Then the remainder are bookings that are made by existing members, so first we’re extending and expanding the number of people that we have regular contact with, which I think is really essential to us. Then the second element to this is to make sure that, as an owner of brands and a manager of hotels, that this is actually productive and constructive for our hotels themselves and for the hotel owners, and we’ve also found that because we’ve maintained expansion of RevPAR [revenue per available room] index and expansion of our rate index in the hotels that have been participating in the member discount program. So, a majority of hotels are expanding their share. That really is a key measure for us, we want to make sure that we are both serving our core customer base, first and foremost, and then derivatively, by way of serving them better, and ensuring that they have great experience digitally in their booking path, that we are also serving our hotel owners as well, so far it’s been very constructive and very productive for us and we expect to continue to do it.
Skift: The year 2016 seemed to be characterized very much by the so-called direct booking wars being waged between hotels and online travel agencies. Do you think that in 2017 the industry as a whole will have moved beyond the direct booking wars, and that direct bookings will simply be an ongoing push for hotels?
Hoplamazian: I don’t know that I see it the same way that you described it. I’m not sure that 2016 would be, for us at least, be characterized as sort of the year of the direct booking initiative. For us, we actually prototyped and piloted the direct booking idea in a number of hotels. I think we were in eight different markets for almost a year before we actually extended and expanded it this year, so we were in the market in 2015 for a lot of the year.
We’ve been actually in this mode for some time and I think it’s also clear that as things continue to evolve, as consumer behavior continues to evolve and attitudes continue to evolve, so too do we. I guess what I would just say is that if you’re not on the mode of a constant evolution of how you’re refining how you want to interact with and engage with your guests, then you’re not doing what you need to do. I would say I’m not sure that it’s defined by way of the chapter of direct booking moving onto something else. I think it’s a constant evolution for us.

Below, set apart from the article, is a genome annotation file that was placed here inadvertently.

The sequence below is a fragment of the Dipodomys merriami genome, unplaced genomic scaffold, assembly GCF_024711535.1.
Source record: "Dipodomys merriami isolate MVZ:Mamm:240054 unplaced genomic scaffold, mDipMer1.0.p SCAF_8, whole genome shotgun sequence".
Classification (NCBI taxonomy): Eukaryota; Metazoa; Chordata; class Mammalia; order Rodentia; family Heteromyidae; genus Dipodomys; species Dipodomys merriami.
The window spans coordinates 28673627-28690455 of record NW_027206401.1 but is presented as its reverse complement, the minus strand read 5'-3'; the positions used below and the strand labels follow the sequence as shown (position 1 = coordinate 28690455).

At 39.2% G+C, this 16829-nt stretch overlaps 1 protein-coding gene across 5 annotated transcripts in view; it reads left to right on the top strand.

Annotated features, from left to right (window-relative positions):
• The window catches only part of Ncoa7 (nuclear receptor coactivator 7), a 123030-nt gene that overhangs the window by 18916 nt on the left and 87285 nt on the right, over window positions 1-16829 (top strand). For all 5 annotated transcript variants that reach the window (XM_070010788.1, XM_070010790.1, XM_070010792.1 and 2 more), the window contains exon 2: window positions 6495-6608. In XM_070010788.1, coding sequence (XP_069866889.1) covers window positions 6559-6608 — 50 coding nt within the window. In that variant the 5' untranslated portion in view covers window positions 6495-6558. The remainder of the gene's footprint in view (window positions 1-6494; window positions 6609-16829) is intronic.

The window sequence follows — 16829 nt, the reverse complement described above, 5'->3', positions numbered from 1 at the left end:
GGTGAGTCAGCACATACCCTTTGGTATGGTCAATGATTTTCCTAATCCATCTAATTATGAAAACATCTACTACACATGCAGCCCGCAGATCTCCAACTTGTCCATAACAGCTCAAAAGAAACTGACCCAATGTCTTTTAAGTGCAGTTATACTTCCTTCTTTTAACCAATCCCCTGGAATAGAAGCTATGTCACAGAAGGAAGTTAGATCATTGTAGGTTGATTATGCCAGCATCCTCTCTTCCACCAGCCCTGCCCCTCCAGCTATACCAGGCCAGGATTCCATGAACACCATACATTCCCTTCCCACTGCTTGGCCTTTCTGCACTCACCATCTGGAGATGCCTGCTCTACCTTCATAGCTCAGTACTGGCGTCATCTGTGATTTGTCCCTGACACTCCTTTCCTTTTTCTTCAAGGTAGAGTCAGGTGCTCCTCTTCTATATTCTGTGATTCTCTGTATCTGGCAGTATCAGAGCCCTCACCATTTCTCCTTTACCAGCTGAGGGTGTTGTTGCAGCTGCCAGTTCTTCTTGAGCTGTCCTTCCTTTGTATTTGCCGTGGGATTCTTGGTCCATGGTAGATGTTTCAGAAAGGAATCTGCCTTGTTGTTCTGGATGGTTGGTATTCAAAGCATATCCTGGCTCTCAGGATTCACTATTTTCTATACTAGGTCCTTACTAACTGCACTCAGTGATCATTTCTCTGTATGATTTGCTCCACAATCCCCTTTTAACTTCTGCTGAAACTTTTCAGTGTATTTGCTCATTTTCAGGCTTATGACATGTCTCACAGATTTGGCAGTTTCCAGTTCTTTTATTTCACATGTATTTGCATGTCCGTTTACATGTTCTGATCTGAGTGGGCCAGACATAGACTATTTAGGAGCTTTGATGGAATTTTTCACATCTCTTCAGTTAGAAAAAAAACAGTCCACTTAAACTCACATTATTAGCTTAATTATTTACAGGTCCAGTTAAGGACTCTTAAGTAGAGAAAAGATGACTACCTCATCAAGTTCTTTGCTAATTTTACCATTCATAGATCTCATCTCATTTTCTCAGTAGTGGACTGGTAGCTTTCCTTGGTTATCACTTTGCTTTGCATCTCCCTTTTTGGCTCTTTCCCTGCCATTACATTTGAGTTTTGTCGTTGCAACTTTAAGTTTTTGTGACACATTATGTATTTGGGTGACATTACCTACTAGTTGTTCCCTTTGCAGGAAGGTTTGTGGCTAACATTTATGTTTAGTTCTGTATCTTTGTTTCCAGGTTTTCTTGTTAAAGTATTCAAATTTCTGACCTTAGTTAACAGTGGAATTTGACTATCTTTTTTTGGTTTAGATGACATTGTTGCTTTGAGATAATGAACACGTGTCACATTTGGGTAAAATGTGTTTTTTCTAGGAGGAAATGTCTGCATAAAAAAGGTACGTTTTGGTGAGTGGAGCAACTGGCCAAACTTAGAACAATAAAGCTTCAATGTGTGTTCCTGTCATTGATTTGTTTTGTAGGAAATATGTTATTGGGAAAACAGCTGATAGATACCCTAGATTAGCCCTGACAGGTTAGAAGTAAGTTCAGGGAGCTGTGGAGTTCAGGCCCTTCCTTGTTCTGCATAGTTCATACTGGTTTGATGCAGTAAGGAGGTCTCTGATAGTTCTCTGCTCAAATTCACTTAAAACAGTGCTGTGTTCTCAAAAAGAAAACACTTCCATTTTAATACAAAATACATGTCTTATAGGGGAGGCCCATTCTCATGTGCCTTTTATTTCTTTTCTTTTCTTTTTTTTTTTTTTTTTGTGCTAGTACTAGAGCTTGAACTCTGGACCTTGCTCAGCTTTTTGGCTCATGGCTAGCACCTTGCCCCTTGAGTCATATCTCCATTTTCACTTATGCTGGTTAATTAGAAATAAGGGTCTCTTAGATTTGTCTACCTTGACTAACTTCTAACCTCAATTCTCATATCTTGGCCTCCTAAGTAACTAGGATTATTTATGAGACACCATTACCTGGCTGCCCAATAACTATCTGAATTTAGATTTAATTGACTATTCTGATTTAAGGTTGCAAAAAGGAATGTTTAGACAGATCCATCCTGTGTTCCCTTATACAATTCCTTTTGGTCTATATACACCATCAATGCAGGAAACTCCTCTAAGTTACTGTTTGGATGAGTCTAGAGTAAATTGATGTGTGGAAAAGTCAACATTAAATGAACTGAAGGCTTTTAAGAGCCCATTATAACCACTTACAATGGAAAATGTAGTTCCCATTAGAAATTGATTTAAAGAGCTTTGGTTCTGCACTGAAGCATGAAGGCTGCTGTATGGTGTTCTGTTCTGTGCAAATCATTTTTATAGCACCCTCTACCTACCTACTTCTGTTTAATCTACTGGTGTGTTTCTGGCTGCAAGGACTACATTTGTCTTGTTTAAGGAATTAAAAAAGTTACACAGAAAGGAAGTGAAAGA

Skift: Going into 2017, what do you identify as the most disruptive force, or the biggest threats or challenges, to the traditional hospitality industry?
Hoplamazian: Maybe the best way for me to characterize it is not so much as the biggest threat or challenge, but really maybe the most important things are those derived from the changes that we can see in the marketplace, not just in the hotel industry, but across consumers generally, and that is that there’s this unambiguous, very clear draw, or pull toward authentic human connection.
I think it’s a big issue that we see unfolding and manifesting in many, many different ways and so our hyper-focus around care as the central principle for, our central purpose and central principle for what we do is really on topic to that major force that we see. The way we define it is empathy plus action equals care, so you have to practice empathy and get to know someone in order to be able to care for them.
Having gotten to know them, you have to do something about it, otherwise all you’ve done is elevated your understanding without doing anything about it. If you apply yourself to engage in empathy and apply action, then you actually are caring for someone. I think travel in itself is experiential, which is very important and I think it’s great for the whole industry, but I think that the core fundamental reality, which is this draw toward humanity, toward authentic human engagement, is really the key big issue. I think staying focused around how you actually serve that and be a part of that and engage in that is really the key issue.
There is another megatrend that we see across the globe and that is that there is a very significant increase in the number of people traveling. A lot of that’s driven by significant increases in what we call the consuming class or the commercial class in China and in India. China in particular has significant growth in the number of people who are able to and are interested in traveling outside of China and so I think that will also be a very, very important trend as we head into next year.
I would say, stay human and be highly engaged and in our experience, it’s the extension of care, and paying attention to what’s going on globally. Those are the two key themes for this coming year, in my opinion.